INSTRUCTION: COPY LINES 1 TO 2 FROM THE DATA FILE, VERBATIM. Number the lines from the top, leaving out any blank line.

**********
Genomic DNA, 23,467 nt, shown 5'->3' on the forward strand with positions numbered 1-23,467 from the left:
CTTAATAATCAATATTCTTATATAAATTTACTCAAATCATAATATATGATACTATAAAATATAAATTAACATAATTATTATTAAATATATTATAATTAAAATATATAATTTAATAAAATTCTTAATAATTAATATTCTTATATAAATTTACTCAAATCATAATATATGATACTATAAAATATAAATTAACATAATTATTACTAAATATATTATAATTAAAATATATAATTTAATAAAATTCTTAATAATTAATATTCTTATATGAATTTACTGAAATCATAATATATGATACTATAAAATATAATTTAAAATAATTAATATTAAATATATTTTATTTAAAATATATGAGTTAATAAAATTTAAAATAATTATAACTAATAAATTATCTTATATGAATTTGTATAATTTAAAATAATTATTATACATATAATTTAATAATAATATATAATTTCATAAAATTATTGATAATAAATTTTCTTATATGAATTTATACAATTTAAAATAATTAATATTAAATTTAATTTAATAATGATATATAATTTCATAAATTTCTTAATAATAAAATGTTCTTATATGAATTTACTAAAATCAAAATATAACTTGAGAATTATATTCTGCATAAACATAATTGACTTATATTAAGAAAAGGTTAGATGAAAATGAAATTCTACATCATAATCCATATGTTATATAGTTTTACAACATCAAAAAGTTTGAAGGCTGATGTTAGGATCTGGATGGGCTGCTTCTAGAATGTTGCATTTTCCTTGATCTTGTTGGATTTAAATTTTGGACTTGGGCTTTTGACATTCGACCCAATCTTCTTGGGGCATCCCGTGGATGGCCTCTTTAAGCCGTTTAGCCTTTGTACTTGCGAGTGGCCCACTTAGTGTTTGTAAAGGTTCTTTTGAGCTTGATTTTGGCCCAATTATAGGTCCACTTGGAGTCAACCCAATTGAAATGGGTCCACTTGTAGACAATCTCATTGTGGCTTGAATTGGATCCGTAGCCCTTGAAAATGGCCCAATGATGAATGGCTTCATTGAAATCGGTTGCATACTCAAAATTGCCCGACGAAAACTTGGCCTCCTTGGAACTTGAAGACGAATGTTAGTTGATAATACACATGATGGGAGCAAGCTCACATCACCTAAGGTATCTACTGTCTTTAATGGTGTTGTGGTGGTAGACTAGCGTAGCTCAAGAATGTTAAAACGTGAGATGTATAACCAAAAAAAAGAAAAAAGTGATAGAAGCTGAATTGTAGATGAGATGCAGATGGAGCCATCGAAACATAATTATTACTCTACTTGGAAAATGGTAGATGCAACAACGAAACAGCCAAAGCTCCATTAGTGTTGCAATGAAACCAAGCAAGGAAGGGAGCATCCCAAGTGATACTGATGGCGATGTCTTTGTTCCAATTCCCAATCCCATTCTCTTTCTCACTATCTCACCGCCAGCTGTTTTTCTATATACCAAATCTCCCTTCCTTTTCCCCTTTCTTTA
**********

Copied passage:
Genomic DNA, 23,467 nt, shown 5'->3' on the forward strand with positions numbered 1-23,467 from the left:
CTTAATAATCAATATTCTTATATAAATTTACTCAAATCATAATATATGATACTATAAAATATAAATTAACATAATTATTATTAAATATATTATAATTAAAATATATAATTTAATAAAATTCTTAATAATTAATATTCTTATATAAATTTACTCAAATCATAATATATGATACTATAAAATATAAATTAACATAATTATTACTAAATATATTATAATTAAAATATATAATTTAATAAAATTCTTAATAATTAATATTCTTATATGAATTTACTGAAATCATAATATATGATACTATAAAATATAATTTAAAATAATTAATATTAAATATATTTTATTTAAAATATATGAGTTAATAAAATTTAAAATAATTATAACTAATAAATTATCTTATATGAATTTGTATAATTTAAAATAATTATTATACATATAATTTAATAATAATATATAATTTCATAAAATTATTGATAATAAATTTTCTTATATGAATTTATACAATTTAAAATAATTAATATTAAATTTAATTTAATAATGATATATAATTTCATAAATTTCTTAATAATAAAATGTTCTTATATGAATTTACTAAAATCAAAATATAACTTGAGAATTATATTCTGCATAAACATAATTGACTTATATTAAGAAAAGGTTAGATGAAAATGAAATTCTACATCATAATCCATATGTTATATAGTTTTACAACATCAAAAAGTTTGAAGGCTGATGTTAGGATCTGGATGGGCTGCTTCTAGAATGTTGCATTTTCCTTGATCTTGTTGGATTTAAATTTTGGACTTGGGCTTTTGACATTCGACCCAATCTTCTTGGGGCATCCCGTGGATGGCCTCTTTAAGCCGTTTAGCCTTTGTACTTGCGAGTGGCCCACTTAGTGTTTGTAAAGGTTCTTTTGAGCTTGATTTTGGCCCAATTATAGGTCCACTTGGAGTCAACCCAATTGAAATGGGTCCACTTGTAGACAATCTCATTGTGGCTTGAATTGGATCCGTAGCCCTTGAAAATGGCCCAATGATGAATGGCTTCATTGAAATCGGTTGCATACTCAAAATTGCCCGACGAAAACTTGGCCTCCTTGGAACTTGAAGACGAATGTTAGTTGATAATACACATGATGGGAGCAAGCTCACATCACCTAAGGTATCTACTGTCTTTAATGGTGTTGTGGTGGTAGACTAGCGTAGCTCAAGAATGTTAAAACGTGAGATGTATAACCAAAAAAAAGAAAAAAGTGATAGAAGCTGAATTGTAGATGAGATGCAGATGGAGCCATCGAAACATAATTATTACTCTACTTGGAAAATGGTAGATGCAACAACGAAACAGCCAAAGCTCCATTAGTGTTGCAATGAAACCAAGCAAGGAAGGGAGCATCCCAAGTGATACTGATGGCGATGTCTTTGTTCCAATTCCCAATCCCATTCTCTTTCTCACTATCTCACCGCCAGCTGTTTTTCTATATACCAAATCTCCCTTCCTTTTCCCCTTTCTTTA